Ahmed Hussen: From Somali refugee to Canada’s parliament

REPORTED BY KALAHAN DENGA view of the Parliament of Canada taken on a snow winter day, December 6, 2016 in Ottawa.

Ahmed Hussen came to Canada from Somalia as a refugee. Now he’s the new minister of immigration.

Along with thousands of compatriots, Ahmed Hussen fled war-ravaged Somalia for a better life in Canada.An undated picture shows Yemeni coast guards checking a small boat with refugees arriving from Somalia to the Yemeni port city Aden. According to the United Nations High Commissioner for Refugees (UNHCR) around 1,500 African refugees have made it to Yemeni shores after risky voyages in rough conditions to flee civil was in their country.

Hussen’s journey took him from Mogadishu to Toronto and then on to Ottawa’s Parliament Hill, where the former Somali refugee was named this week as the country’s newest minister of immigration in a reshuffle of Prime Minister Justin Trudeau’s Cabinet.VIA Rail train leaves Union Station, the heart of VIA Rail travel, bound for Windsor on April 22, 2013 in Toronto, Ontario, Canada.

It was a fast political rise for the rookie politician, and will put Hussen, who arrived in Canada in 1993 as a 16-year-old, in charge of the complex portfolio that oversees who is welcomed into the country.

Friends say the lawyer and social activist will be able to draw from personal experience in his new role.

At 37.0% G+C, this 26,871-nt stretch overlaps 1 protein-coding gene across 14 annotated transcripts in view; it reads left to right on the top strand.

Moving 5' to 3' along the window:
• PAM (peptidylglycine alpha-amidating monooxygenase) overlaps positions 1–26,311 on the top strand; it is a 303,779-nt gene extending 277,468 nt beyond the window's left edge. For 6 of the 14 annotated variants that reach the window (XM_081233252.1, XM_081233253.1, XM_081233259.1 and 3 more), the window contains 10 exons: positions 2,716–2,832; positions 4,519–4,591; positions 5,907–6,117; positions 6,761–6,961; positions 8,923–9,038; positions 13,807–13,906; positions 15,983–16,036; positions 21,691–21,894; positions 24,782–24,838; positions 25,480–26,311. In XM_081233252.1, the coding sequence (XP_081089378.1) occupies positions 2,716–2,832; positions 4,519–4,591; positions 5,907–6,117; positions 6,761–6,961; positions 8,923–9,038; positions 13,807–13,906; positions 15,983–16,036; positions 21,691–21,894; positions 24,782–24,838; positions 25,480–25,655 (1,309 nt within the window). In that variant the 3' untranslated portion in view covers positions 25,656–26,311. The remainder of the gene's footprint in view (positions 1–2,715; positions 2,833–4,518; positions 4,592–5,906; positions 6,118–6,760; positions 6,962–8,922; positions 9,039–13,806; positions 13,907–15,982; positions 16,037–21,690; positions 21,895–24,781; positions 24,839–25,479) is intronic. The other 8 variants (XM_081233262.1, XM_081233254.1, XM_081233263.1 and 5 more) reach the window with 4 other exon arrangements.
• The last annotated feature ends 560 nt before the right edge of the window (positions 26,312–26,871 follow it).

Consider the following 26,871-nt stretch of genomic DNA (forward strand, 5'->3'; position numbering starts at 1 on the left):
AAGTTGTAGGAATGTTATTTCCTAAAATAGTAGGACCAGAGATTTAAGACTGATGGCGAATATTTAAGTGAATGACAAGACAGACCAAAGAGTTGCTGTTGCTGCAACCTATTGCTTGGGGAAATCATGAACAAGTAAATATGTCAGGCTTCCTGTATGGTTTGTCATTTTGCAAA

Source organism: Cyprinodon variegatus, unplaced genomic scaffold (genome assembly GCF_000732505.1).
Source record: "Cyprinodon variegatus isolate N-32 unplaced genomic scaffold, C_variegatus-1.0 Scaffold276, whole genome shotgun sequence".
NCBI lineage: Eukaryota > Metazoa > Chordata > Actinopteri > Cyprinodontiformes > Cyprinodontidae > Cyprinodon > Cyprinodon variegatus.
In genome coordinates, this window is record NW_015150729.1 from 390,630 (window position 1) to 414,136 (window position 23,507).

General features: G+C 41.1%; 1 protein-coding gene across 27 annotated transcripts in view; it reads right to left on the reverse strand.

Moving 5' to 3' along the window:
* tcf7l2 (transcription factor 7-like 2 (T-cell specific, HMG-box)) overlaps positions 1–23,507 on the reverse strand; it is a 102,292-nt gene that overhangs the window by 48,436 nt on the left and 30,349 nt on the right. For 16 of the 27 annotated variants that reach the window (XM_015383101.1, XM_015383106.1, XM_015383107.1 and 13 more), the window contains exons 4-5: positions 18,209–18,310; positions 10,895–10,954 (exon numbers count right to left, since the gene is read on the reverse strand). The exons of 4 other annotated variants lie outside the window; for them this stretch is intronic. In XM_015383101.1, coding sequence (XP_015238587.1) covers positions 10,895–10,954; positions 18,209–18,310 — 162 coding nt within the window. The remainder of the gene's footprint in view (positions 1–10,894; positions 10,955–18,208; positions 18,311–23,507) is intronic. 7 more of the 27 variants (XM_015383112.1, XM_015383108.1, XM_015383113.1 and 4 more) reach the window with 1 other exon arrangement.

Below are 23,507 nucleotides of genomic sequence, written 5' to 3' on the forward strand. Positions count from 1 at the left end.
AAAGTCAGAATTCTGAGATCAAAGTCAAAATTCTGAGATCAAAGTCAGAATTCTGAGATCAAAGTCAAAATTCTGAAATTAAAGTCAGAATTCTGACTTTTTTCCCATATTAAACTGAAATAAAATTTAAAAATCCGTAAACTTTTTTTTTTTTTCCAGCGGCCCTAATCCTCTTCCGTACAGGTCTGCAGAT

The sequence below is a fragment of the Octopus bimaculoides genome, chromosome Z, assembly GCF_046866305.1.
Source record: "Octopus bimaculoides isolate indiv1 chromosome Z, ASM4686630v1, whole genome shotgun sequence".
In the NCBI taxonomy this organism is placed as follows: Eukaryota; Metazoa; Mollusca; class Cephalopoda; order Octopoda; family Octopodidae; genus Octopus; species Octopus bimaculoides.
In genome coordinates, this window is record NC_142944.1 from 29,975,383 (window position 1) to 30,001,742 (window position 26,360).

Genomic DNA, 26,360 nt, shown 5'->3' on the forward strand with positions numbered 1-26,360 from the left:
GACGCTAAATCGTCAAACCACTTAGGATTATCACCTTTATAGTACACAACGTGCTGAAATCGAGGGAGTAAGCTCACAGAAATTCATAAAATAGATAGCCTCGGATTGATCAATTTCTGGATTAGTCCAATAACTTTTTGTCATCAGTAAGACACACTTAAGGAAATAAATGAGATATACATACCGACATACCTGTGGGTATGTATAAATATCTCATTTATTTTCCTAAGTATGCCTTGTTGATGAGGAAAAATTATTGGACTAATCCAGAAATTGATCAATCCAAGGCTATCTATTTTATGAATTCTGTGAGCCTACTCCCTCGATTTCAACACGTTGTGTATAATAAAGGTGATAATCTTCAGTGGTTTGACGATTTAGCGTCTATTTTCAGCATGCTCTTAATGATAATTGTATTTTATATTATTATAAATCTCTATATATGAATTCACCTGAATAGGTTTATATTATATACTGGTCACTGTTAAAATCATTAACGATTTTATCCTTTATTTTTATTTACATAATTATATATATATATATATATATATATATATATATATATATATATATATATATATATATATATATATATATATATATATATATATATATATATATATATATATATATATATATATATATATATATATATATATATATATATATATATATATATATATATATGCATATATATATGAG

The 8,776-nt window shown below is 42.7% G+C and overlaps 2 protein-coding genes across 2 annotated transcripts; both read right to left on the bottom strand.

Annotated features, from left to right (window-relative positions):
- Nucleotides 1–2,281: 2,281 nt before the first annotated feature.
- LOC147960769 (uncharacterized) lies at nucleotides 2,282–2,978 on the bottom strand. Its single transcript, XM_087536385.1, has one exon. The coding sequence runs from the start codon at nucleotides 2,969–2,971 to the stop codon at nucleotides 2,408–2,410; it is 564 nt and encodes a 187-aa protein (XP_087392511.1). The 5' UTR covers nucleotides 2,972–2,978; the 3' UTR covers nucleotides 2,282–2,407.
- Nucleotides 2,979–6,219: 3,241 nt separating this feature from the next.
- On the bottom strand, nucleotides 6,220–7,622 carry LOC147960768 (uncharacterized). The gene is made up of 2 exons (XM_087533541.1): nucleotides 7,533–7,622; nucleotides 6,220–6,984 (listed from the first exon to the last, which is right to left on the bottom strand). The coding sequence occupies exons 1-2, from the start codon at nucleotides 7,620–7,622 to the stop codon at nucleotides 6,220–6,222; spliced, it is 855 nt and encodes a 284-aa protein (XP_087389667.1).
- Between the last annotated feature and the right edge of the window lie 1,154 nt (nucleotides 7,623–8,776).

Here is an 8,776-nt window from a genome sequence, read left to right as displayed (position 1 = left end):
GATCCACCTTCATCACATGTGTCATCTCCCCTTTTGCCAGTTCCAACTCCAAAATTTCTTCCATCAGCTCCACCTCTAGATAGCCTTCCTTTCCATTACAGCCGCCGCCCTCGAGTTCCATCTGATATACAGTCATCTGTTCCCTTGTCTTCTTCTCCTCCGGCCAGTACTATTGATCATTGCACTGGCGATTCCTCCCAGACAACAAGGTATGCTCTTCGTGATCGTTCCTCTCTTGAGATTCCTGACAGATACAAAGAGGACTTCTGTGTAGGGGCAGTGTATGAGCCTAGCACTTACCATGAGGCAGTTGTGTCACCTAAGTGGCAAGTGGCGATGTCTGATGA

Mahamad Accord, who has known Hussen for years through his work with the Canadian Somali Congress, says his friend has not forgotten his modest roots despite walking Canada’s corridors of power.

“He didn’t change,” he says. “The people around him changed.”

Accord recalls Hussen offering him help a few years back. The Somali community in the provinces of Ontario and Alberta were struggling to tackle the deaths of dozens of young Somali men due to drug and gun violence.

He says Hussen did not shy away from speaking openly about the problems plaguing the Somali community in Canada, from high rates of poverty and unemployment to gang involvement.

But Hussen was also aware of how the community could be stigmatised, and was always careful in how he spoke and presented himself. Accord says his friend would tell him “we need to change people’s perception of us”.

“He expects high standards,” he says.

Accord admits he was sometimes jealous of the lawyer and social activist’s ability to get across a difficult message diplomatically.

It was that ability that struck former Ontario politician George Smitherman when he first met Hussen in 1999. Hussen was then fighting for the interest of Regent Park, a multi-ethnic neighbourhood in downtown Toronto where he had settled with one of his brothers upon his arrival in Canada.

In 2015, he told the Toronto Star that a backlog in refugee applications for permanent residency at the time meant he could not qualify for a student loan. Living in the public housing allowed him to save enough to go to university.

Hussen lobbied to help secure funds to revitalise the crime-ridden housing project, co-founding the Regent Park Community Council.

Some long-time residents had to move out of their homes during the redevelopment and were fearful they would not be able to return; Hussen worked to ensure their interests were protected.

“There was an extraordinary tension because there was distrust and concerns among tenants,” recalls Smitherman. “Ahmed had to very carefully but forcefully represent their interests.”

Smitherman, who calls the 40-year-old Mr Hussen an “old soul”, later helped him land a job working with former Ontario premier Dalton McGuinty.

“He was someone who spoke with a calmness and an informed knowledge and a maturity that defied his circumstances, both as someone who was young and someone who had taken this awesomely courageous step of leaving Africa for Canada.”